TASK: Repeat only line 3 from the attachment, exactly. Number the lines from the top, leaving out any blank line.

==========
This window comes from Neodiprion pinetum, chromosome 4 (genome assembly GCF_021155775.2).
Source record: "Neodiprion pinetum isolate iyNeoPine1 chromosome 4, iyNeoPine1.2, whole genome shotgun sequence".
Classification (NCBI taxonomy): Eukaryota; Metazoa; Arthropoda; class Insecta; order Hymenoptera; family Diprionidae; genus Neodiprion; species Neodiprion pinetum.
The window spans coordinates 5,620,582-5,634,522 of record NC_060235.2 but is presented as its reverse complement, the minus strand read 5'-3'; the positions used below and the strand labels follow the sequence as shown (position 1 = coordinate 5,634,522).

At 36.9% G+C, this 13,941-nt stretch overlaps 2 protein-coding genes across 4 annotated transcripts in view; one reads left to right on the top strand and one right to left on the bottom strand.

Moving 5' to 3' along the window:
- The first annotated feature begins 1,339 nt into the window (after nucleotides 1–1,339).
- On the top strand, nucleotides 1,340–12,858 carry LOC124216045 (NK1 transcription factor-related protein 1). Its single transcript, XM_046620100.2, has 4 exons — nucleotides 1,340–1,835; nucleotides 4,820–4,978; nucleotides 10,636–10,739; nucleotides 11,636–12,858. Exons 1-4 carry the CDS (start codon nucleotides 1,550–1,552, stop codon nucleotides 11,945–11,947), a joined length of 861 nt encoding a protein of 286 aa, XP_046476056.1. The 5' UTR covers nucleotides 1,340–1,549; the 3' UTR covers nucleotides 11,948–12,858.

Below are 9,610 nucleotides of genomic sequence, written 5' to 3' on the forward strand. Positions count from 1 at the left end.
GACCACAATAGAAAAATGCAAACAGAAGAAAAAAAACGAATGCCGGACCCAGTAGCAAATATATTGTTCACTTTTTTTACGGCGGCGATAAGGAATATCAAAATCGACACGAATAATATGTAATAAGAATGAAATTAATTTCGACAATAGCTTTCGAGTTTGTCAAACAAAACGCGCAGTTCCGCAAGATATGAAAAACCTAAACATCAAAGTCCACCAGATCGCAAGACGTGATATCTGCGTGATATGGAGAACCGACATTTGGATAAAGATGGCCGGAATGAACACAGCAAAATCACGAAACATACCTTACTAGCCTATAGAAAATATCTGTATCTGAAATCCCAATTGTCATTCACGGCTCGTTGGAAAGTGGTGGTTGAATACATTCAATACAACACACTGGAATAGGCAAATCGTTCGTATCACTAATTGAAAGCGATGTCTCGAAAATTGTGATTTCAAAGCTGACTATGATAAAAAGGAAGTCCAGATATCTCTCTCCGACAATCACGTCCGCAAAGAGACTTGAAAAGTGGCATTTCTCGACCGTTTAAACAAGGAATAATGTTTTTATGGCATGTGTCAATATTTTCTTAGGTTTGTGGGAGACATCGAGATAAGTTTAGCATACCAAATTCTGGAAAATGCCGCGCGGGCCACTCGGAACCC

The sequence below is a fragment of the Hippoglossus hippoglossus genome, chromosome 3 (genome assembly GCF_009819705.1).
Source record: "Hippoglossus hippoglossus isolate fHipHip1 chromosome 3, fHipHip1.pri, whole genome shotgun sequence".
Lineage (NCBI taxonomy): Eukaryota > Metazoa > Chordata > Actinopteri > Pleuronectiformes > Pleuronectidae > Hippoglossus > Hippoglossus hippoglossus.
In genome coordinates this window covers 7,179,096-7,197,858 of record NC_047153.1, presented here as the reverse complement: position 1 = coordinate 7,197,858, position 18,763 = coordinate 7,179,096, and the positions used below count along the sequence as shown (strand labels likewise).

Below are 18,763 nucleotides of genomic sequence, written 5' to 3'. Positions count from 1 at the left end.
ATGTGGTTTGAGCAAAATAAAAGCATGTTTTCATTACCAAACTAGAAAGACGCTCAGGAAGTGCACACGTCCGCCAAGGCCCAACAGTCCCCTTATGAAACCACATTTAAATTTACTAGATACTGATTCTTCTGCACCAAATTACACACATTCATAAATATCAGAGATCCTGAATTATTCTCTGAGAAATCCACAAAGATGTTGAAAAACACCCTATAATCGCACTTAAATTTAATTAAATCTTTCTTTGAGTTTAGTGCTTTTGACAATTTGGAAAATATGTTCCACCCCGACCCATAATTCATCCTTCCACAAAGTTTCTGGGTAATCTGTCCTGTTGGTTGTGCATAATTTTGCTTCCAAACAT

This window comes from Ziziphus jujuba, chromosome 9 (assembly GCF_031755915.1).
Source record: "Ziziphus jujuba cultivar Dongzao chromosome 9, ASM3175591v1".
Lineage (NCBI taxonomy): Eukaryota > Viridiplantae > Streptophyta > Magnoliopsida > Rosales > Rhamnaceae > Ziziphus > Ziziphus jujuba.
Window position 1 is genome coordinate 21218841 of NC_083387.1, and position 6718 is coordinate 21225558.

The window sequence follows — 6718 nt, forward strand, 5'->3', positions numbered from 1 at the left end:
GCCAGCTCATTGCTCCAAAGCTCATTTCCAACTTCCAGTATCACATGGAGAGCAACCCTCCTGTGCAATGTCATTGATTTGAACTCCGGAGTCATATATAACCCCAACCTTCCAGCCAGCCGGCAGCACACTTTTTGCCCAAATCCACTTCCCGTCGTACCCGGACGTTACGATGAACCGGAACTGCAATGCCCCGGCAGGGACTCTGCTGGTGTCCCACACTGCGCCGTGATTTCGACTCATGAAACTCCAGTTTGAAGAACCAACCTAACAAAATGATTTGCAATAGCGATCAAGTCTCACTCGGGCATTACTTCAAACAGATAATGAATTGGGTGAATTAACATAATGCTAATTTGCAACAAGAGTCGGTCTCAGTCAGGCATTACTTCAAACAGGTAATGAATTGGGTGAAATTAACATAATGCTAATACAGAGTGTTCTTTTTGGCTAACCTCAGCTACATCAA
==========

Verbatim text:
Classification (NCBI taxonomy): Eukaryota; Metazoa; Arthropoda; class Insecta; order Hymenoptera; family Diprionidae; genus Neodiprion; species Neodiprion pinetum.